LBA32 - Imprime PGG, a novel immune modulator, in the 1st-line treatment of stage IV NSCLC: results from a randomized, controlled, multicenter phase 2 study

Date 28 September 2014
Event ESMO 2014
Session Immunotherapy of cancer
Topics Immunotherapy
Non-Small Cell Lung Cancer
Presenter Walburga Engel-Riedel
Citation Annals of Oncology (2014) 25 (5): 1-41. 10.1093/annonc/mdu438
Authors W. Engel-Riedel1, F. Schneller2, M. Wolf3, W. Schuette4, J. Lowe5, P. Mattson5, M. Gargano5, M.L. Patchen5, R.D. Huhn5, A. Braun5
  • 1Thoraxchirurgische U. Pneumologische Klinik, Krankenhaus Merheim, 55109 - Koln/DE
  • 2Medical Clinic, Rechts der Isar Hospital,TUM, 81675 - Munich/DE
  • 3Dept. Of Hemato/oncology, Klinikum Kassel, DE-34125 - Kassel/DE
  • 4Clinic For Internal Medicine Ii, Hospital Martha-Maria, Halle Dölau, 06120 - Halle/Saale/DE
  • 5Pharmaceutical Group, Biothera, Inc., 55121 - Eagan/US




In a recent phase 2 trial of patients (pts) with stage IV NSCLC, Imprime PGG (PGG) in combination with carboplatin/paclitaxel chemotherapy (C/P) and an EGFR-targeted antibody (cetuximab) significantly increased objective response rates (ORR) compared to C/P + cetuximab alone (Schneller F et al, J Thorac Oncol 2014; Vol 9 [Suppl 14], S40). This identically designed phase 2 trial evaluated PGG in combination with C/P and bevacizumab (Bev). The trial was sponsored by Biothera, NCT 00874107, EudraCT 2008-006780-37.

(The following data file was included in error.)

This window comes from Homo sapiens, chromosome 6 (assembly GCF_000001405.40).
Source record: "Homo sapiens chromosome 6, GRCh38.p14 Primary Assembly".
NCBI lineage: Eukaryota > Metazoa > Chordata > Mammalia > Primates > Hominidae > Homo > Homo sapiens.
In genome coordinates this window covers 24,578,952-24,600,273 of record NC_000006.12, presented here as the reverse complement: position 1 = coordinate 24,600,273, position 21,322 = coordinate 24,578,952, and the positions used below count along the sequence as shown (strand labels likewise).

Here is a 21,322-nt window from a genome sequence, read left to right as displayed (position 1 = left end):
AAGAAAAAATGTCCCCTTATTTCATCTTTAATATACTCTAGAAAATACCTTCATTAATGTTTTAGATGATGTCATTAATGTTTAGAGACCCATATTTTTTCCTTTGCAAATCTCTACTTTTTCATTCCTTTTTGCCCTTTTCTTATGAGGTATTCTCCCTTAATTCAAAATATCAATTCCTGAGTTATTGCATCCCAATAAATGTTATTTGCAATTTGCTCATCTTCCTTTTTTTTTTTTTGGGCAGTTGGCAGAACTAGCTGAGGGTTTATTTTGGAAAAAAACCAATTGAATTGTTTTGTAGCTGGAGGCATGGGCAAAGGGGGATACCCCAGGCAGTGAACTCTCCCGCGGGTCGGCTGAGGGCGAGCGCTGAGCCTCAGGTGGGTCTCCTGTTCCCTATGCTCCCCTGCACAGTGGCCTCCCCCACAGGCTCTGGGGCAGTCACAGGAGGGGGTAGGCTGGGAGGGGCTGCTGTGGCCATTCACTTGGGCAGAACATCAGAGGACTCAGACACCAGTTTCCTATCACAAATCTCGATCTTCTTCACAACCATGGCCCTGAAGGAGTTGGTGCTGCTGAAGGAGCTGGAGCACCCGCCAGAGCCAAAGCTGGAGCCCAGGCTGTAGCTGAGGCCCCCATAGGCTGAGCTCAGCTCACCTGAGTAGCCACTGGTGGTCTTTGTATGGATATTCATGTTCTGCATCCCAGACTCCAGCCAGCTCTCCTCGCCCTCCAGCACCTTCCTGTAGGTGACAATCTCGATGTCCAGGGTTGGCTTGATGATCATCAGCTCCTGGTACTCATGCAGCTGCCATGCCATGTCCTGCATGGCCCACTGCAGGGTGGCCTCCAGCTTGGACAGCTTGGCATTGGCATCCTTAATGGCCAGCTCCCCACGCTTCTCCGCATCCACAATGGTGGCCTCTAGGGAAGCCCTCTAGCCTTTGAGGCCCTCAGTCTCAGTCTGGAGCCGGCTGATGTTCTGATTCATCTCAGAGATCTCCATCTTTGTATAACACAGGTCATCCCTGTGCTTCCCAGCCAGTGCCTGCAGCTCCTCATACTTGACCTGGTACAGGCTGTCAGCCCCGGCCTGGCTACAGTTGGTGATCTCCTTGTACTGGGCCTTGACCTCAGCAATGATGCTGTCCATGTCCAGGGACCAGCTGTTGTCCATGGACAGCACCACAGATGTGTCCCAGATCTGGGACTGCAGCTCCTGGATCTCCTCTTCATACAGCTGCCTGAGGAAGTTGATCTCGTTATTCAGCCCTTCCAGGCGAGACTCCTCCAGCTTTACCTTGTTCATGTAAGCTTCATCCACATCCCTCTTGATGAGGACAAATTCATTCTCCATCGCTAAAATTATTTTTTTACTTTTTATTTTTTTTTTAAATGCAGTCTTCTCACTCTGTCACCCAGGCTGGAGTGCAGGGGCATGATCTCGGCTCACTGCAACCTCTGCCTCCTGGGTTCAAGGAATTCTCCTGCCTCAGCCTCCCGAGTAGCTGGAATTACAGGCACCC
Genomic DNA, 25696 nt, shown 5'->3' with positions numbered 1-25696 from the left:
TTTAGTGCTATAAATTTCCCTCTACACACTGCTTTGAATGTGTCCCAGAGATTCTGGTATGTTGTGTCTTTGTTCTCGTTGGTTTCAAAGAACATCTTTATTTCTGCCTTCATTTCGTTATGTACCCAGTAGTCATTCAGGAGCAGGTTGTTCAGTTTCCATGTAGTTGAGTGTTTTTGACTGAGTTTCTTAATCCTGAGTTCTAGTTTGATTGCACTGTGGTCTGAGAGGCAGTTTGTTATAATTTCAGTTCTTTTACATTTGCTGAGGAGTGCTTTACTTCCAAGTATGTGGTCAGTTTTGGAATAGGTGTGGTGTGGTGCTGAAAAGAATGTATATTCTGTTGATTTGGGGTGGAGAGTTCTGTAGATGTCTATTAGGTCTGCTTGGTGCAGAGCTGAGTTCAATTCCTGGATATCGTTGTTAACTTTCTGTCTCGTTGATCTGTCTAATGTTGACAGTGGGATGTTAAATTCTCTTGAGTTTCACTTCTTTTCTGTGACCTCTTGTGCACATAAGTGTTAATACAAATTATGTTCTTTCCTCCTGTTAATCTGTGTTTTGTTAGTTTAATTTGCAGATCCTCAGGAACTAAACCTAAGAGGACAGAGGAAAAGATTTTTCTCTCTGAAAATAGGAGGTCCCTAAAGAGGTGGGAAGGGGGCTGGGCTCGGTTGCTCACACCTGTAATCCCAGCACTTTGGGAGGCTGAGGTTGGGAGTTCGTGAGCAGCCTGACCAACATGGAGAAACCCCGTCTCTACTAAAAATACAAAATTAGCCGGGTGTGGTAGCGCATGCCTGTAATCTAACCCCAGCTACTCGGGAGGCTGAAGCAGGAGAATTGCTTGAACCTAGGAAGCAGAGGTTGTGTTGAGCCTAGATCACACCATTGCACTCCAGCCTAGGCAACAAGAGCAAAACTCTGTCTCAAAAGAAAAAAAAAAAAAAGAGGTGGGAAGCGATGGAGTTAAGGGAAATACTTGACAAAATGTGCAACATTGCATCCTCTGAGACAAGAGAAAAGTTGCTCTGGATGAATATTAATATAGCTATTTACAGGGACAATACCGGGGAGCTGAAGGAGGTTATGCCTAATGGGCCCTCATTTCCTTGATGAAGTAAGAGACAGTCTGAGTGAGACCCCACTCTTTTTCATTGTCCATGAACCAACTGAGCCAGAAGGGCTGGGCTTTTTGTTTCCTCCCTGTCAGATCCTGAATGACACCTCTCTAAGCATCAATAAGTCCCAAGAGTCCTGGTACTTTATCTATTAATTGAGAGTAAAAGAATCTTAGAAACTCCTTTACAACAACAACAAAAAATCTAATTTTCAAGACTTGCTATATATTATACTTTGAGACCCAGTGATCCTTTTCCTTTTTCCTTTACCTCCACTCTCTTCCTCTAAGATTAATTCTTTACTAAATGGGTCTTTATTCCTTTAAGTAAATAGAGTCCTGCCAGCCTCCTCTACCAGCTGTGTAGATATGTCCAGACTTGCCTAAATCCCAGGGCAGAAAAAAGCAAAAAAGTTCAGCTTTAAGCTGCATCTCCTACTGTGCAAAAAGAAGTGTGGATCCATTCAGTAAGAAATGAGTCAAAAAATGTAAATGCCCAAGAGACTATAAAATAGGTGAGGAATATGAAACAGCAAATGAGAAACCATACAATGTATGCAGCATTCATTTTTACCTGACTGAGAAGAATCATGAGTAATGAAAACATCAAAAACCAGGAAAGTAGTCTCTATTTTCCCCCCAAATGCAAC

92 pts with stage IV NSCLC were randomized 2:1 to receive PGG (4 mg/kg IV days 1, 8, 15 of each 3-week cycle) + C/P + Bev versus C/P + Bev alone. C/P was administered for 4 to 6 cycles; Bev + PGG were administered until disease progression or intolerable toxicity. Primary endpoint was ORR. Secondary endpoints included duration of response (DoR), progression-free survival (PFS), overall survival (OS) and safety. Imaging assessments (CT of chest and abdomen every 6 weeks) were reviewed centrally. The primary analysis included data up to 21 Mar 2014, the prespecified time point at which all pts had either progressed or had the opportunity to complete at least 18 treatment cycles.


An objective response was achieved by 29 out of 48 evaluable pts (60.4%; 1 CR, 28 PR) in the PGG group and 10 out of 23 (43.5%; 0 CR, 10 PR) in the Ctrl group (p = 0.21). Median (m) DoR was 10.3 mos with PGG compared to 5.6 mos with Ctrl. The mPFS was 11.9 mos versus 10.2 mos (HR = 0.84; p = 0.54), and mOS 16.1 mos versus 11.6 mos (HR = 0.66; p = 0.13) among subjects receiving PGG versus Ctrl, respectively. Overall, the incidence of adverse events (AEs) was similar across treatment groups. The most common AEs (occurring in ≥ 5 pts) deemed possibly or probably related to PGG by the investigator were chills (13.6%); dyspnea, fatigue (10.2% each); nausea, pyrexia, and infusion-related reactions (8.5% each). Overall, 37.3% of pts receiving PGG and 43.3% receiving Ctrl discontinued the study due to AEs.


The addition of PGG to C/P + Bev therapy resulted in numerically increased ORR, DoR, PFS and OS, although these results did not reach statistical significance.


J. Lowe, P. Mattson, M. Gargano, M.L. Patchen, R.D. Huhn and A. Braun: The author is an employee of Biothera and has stock options and/or grants.All other authors have declared no conflicts of interest.